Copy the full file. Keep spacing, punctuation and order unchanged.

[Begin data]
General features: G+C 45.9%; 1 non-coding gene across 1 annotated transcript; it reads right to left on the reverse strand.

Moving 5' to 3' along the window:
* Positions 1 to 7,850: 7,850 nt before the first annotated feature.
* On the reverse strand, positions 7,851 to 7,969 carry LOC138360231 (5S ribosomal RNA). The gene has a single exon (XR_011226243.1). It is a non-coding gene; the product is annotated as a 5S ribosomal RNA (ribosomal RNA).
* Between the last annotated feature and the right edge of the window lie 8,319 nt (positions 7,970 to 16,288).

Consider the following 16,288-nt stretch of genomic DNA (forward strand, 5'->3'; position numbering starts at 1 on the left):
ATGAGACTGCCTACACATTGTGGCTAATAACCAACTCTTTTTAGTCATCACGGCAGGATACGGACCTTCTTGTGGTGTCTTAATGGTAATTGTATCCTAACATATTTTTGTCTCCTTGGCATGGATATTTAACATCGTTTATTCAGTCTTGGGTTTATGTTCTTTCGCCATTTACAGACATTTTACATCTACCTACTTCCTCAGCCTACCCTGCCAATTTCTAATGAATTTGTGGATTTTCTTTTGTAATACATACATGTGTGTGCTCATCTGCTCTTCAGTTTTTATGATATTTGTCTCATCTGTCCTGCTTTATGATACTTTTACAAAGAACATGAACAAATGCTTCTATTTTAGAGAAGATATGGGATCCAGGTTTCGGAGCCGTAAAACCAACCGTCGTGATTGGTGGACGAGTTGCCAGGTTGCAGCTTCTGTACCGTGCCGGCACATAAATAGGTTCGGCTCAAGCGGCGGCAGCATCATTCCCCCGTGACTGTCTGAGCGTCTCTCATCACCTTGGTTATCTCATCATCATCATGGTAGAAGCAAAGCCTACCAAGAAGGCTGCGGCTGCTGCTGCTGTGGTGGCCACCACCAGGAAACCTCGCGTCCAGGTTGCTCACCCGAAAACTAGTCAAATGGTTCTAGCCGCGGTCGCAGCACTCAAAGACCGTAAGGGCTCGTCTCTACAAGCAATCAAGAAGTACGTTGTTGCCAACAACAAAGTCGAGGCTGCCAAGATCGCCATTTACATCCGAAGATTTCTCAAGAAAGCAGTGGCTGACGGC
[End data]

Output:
General features: G+C 45.9%; 1 non-coding gene across 1 annotated transcript; it reads right to left on the reverse strand.

Moving 5' to 3' along the window:
* Positions 1 to 7,850: 7,850 nt before the first annotated feature.
* On the reverse strand, positions 7,851 to 7,969 carry LOC138360231 (5S ribosomal RNA). The gene has a single exon (XR_011226243.1). It is a non-coding gene; the product is annotated as a 5S ribosomal RNA (ribosomal RNA).
* Between the last annotated feature and the right edge of the window lie 8,319 nt (positions 7,970 to 16,288).

Consider the following 16,288-nt stretch of genomic DNA (forward strand, 5'->3'; position numbering starts at 1 on the left):
ATGAGACTGCCTACACATTGTGGCTAATAACCAACTCTTTTTAGTCATCACGGCAGGATACGGACCTTCTTGTGGTGTCTTAATGGTAATTGTATCCTAACATATTTTTGTCTCCTTGGCATGGATATTTAACATCGTTTATTCAGTCTTGGGTTTATGTTCTTTCGCCATTTACAGACATTTTACATCTACCTACTTCCTCAGCCTACCCTGCCAATTTCTAATGAATTTGTGGATTTTCTTTTGTAATACATACATGTGTGTGCTCATCTGCTCTTCAGTTTTTATGATATTTGTCTCATCTGTCCTGCTTTATGATACTTTTACAAAGAACATGAACAAATGCTTCTATTTTAGAGAAGATATGGGATCCAGGTTTCGGAGCCGTAAAACCAACCGTCGTGATTGGTGGACGAGTTGCCAGGTTGCAGCTTCTGTACCGTGCCGGCACATAAATAGGTTCGGCTCAAGCGGCGGCAGCATCATTCCCCCGTGACTGTCTGAGCGTCTCTCATCACCTTGGTTATCTCATCATCATCATGGTAGAAGCAAAGCCTACCAAGAAGGCTGCGGCTGCTGCTGCTGTGGTGGCCACCACCAGGAAACCTCGCGTCCAGGTTGCTCACCCGAAAACTAGTCAAATGGTTCTAGCCGCGGTCGCAGCACTCAAAGACCGTAAGGGCTCGTCTCTACAAGCAATCAAGAAGTACGTTGTTGCCAACAACAAAGTCGAGGCTGCCAAGATCGCCATTTACATCCGAAGATTTCTCAAGAAAGCAGTGGCTGACGGC